Activity 2: Introducing Margaret Fuller

Activity 2: Introducing Margaret Fuller
Activity 2: Introducing Margaret Fuller

Activity time: 20 minutes

Materials for Activity

Preparation for Activity

  • Review the story so you can present it effectively.
  • Copy Handout 1 and the story for all participants.
  • Prepare to project or make copies of Leader Resource 1.
  • Arrange for two volunteers to read the story, one serving as the narrator and the other reading the excerpts from Fuller's own writings. If possible, provide the story to volunteers before the workshop.

Description of Activity

Project or distribute copies of Leader Resource 1. Introduce Margaret Fuller, using these or similar words:

Margaret Fuller (1810-1850) was a prolific and talented writer, a creative thinker, and one of the pre-eminent United States human rights advocates. She was the first editor of The Dial, the Transcendentalist's literary magazine. She was the first major American foreign correspondent and the first literary editor of a major U.S. metropolitan newspaper (the New York Tribune).

Margaret's upbringing sheds important light on her later work. Her father, Timothy Fuller, Jr., was also her tutor. He was a staunch, old line Unitarian rationalist and a public figure. He tyrannically ruled over every aspect of Margaret's life and endeavored to educate her as the boy he had wanted in his oldest child. Paternal love from this man was earned rather then freely given. Fuller conformed. Biographer Joel Myerson notes that by age fifteen, her scholarly routine, including reading literary and philosophical works in four languages, lasted from five in the morning until eleven at night. The result: extreme achievement.

Like father, like daughter. As she grew up, she was popularly stereotyped as "habitually sneering, scoffing, and arrogant."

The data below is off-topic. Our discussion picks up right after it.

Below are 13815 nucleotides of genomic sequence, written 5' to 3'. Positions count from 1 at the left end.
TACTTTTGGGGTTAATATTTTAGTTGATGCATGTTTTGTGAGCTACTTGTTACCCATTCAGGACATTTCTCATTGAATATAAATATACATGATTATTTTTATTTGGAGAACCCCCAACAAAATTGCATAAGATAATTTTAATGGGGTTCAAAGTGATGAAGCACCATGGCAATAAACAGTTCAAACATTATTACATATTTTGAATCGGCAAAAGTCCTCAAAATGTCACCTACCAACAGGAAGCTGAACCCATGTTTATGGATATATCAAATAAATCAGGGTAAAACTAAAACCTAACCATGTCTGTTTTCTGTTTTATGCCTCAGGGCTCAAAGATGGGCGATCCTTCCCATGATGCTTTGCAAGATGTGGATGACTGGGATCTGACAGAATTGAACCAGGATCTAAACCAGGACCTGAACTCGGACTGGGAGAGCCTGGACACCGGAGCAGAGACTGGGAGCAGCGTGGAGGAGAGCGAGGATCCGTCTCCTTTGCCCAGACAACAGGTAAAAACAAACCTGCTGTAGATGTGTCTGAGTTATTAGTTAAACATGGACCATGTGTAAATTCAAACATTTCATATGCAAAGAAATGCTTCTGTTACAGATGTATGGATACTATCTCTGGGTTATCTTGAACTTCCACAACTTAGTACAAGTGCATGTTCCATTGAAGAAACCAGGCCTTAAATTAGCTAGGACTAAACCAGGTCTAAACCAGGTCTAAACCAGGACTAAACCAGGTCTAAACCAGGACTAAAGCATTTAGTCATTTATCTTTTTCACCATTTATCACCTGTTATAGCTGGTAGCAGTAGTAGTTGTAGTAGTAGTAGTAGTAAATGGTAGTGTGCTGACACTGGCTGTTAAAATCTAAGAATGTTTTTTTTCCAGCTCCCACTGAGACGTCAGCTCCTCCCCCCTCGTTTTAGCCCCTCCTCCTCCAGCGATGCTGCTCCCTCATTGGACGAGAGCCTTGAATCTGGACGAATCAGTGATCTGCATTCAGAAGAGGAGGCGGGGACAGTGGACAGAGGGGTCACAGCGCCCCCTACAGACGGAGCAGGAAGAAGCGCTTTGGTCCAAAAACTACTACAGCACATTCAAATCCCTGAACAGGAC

Fuller was a person with a brilliant mind who struggled with cultural notions that women could not be intellectual. As she matured, her life experiences led her both to feel compassion for others and to understand the ways in which she needed to embrace both her emotional life and her intellectual gifts. She was keenly aware of the limits placed on women in the society in which she lived and in 1845 published the feminist classic, Women in the Nineteenth Century. As Fuller succeeded in joining head to heart through mystical experiences, she became an international advocate for human rights. She called for a new humanity for her colleagues and peers, the hyper-rational Boston Unitarian elite. A critic of both traditional and transcendental Unitarian dogma, Fuller preached liberal religious freedom, saying "I have pledged myself to nothing. God and the soul and nature are all my creed, subdivisions are unimportant.... I act for myself, but prescribe for none other."

Fuller had heartfelt hope, transformed into action. And so she said, "the soul says to us all: Cherish your best hopes as a faith, and abide by them in action. Such shall be the effectual fervent means to their fulfillment."

Distribute Handout 1, which contains more detail about Fuller's life, and invite participants to read it at home.

Distribute the story and invite participants to listen as the two volunteers read it aloud. After the reading, ask participants to reflect in silence on the events of Fuller's life and her account of her mystical experience. Ask them to consider these questions in the silence of their own thoughts or to respond in their theology journals:

  • Which parts of the narrative resonate for you?
  • Which parts challenge or trouble you?
  • Have you ever had what you would describe as a mystical experience?
  • Have you ever experienced a moment that changed the direction of your life?

Allow five minutes for this reflection.

Now explain to participants that the stage had already been set for Fuller to look to her heart for her religion, using these or similar words:

By the time she recounted her earlier mystical experience, Fuller had already rejected the cold rationalism of the traditional Unitarian religious services as well as the ungrounded sentiments of her Transcendentalist friends who seem to have little sympathy with mere life and did not "seem to see the plants grow, merely [to] rejoice in their energy." She had also stripped away the theological overlays of the revivalist preachers and Baptist enthusiasts. What remained for Fuller was a profoundly personal sense that feelings were not criminal. She knew that thoughts and feelings are linked.

Her writings including Women in the Nineteenth Century, and the life experiences into which she threw herself reflected her new understanding. She brought both her intellectual gifts and her compassion to her writing and speaking, becoming a strong advocate for liberation and civil rights for all.

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